IT has been a tough journey for Puspa Rani who gave up her career as a chartered accountant to set up and run Malaysia Independent Animal Rescue (MIAR), a non-governmental organisation dedicated to giving a home to stray animals.
But the 38-year-old who is a wife, mother to three girls, and an animal lover, still finds the strength to continue rescuing abused and homeless animals.
“All the dogs under our care are abandoned, some were tortured, and some were rescued from the pound and were about to be put to sleep,” said Puspa.
“What I do is important. Each and every dog we rescue has a story, most of them are supposed to be dead, but they are still here and they’re happy.”
“Just looking at how happy they are, and seeing how far they have come since we took them in motivates me to keep doing what I do,” she said.
Puspa said that she always puts the animal before herself and would go through great lengths to rescue an animal in need.
“I only have the wellbeing of the animal in mind. I want to give them all a loving home. They deserve to be loved,” she said.
Even what Puspa was seven-months pregnant, nobody could stop her from helping to carry a dog through four-feet high floods so that he could reach safety.
“I just wanted to help the dog, I didn’t care what everyone else said,” she said with a laugh. Her big heart and love for animals is what prompted her to open up a shelter for rescued animals.
“MIAR used to be just a Facebook page, and I would rescue dogs around Kajang area in my own time. But then it became much bigger and people wanted my help to rescue animals from places further away,” said Puspa.
She started rescuing more and more dogs and started to rent a house when she started to take in dogs from the pound who were about to be put down.
“MIAR’s shelter will soon be three-years-old in February. The dogs here are happy and are let out at least twice a day to run about and play,” said Puspa.
There are currently over a hundred dogs at the shelter that are being taken care of by Puspa and three workers on a daily basis. “We also have volunteers who come in to help wash the dogs on the weekend,” she said.
There is a lot of work that goes into caring for the dogs at her shelter, and Puspa said that taking care of the dogs has become her full-time job.
“I sleep late, wake up early to feed and care for the dogs, and I receive calls almost every day,” said Puspa, adding that sometimes people would even dump dogs at her shelter just to get rid of them.
However, Puspa said that with so many dogs under her care she is often worried that she would not have enough food to feed all the dogs who polish off 38 chickens a week and 60 bags of rice a month.
“All the dogs we have consume a lot of food, and we rely on the kind donations people to feed the dogs,” she said.
“Some months I worry that we do not have enough,” she added.
On top of food, medical and veterinary bills are another burden Puspa has to worry about.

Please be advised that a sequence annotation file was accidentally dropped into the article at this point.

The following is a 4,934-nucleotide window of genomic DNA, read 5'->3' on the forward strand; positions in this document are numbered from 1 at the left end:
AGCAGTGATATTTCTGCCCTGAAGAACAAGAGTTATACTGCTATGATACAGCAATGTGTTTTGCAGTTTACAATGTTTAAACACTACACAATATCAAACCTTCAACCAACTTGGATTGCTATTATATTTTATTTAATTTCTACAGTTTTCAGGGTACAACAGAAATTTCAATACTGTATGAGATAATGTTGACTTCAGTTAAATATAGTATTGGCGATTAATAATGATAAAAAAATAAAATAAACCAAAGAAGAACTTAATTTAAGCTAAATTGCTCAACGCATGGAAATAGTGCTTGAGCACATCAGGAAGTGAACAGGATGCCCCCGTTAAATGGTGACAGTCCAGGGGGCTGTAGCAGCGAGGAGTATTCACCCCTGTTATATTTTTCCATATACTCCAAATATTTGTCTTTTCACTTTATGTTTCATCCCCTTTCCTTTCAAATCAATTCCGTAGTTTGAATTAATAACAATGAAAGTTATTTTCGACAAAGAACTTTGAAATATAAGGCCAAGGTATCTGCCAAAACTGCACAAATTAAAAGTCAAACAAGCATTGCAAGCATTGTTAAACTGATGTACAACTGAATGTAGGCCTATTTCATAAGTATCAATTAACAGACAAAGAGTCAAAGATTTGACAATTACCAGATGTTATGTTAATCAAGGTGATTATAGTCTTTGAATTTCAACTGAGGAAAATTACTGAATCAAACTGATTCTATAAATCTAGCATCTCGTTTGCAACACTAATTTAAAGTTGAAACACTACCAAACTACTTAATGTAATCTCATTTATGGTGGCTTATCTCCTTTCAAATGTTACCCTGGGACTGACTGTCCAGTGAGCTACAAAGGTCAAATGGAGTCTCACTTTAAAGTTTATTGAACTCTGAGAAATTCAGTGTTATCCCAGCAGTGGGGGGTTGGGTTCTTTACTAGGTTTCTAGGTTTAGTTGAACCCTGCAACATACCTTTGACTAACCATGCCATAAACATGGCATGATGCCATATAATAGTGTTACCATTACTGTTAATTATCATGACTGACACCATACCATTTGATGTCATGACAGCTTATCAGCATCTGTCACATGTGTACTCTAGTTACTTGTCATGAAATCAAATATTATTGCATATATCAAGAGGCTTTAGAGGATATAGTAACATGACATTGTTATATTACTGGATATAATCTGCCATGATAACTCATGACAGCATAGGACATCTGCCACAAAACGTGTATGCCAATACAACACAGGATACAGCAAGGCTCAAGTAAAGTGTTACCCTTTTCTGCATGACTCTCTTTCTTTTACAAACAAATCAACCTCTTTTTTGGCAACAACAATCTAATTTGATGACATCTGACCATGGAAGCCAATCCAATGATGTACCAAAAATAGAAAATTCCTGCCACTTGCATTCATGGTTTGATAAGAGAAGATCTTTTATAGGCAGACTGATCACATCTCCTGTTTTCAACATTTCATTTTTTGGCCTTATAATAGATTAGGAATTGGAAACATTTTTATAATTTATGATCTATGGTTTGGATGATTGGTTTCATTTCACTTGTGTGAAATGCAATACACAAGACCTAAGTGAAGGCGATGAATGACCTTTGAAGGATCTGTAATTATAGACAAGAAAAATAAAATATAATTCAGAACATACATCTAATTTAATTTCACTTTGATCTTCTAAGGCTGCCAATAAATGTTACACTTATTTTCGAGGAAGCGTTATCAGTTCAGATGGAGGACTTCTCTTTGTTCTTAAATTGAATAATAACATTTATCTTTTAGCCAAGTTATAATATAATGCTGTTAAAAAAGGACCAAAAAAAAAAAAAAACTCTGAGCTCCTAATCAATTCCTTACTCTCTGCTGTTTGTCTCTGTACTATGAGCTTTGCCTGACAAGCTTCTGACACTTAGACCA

“I try to dress and treat the wounds myself. But if it’s a more serious injury a vet will have to handle it,” said Puspa.
“Antibiotics and other medicines also cost a lot,” she adds.
Puspa’s employee at the shelter Paskaran who has been working at the shelter for two years, said that Puspa has the “miracle touch” when it comes to injured animals.
“I have seen many dogs with really bad injuries and she takes the time to care for them and they eventually get better,” said 45-year-old Paskaran.
He said that Jonah was the biggest miracle.
"The vet said that he would die in three days, but Puspa brought him back and took care of him. She helped him with therapy sessions and exercises and how he can walk.”
“I am sure that if dogs could speak, they would thank Puspa with a full heart,” he said.
Upon hearing Jonah’s name, Puspa said that when she saw him for the first time, he “broke her heart”.
“It was a long time since I cried, but I cried looking at that dog. I remember thinking what was wrong with the world for people to just look at him and not do anything. They just watched him suffer and ignored him,” she said.
“He was paralysed and stiff, he couldn’t even stand up. He had distemper in stage four and could not eat or drink by himself because he had no control over his tongue.”
“People said that he was going to die and the three vets I took him to told me to put him to sleep. But deep down I knew that he was going to make it,” said Puspa.
She said that they had to hand feed him, change his diapers, and helped with his therapy and exercises.
“It was a miracle when he started to walk, that shut everybody up. He’s a survivor,” she said.
When I see Puspa look at the dogs at her shelter, I can see that she sees them as her family.
Not everybody can handle all the cruelty she has witnessed over the years and it's also sad to find out that she receives so much hostility from humans.
She told me that she had problems with abusive pet owners in the past as well as “haters” who do not support her rescue efforts, and that one even poisoned her dog.
“I don’t care about what people say because the dogs look up to me and that’s all that matters,” said Puspa.
“I know that I can’t help all the dogs out there, because I can’t be everywhere. But I do the best I can to save as many as I can out there,” she said.
If you’d like to adopt a dog or volunteer at MIAR, pop Puspa a message at MIAR’s Facebook page (https://www.facebook.com/pages/Malaysia-Independent-Animal-Rescue/132282193542235) or call +60123992021.
> The views expressed are entirely the writer's own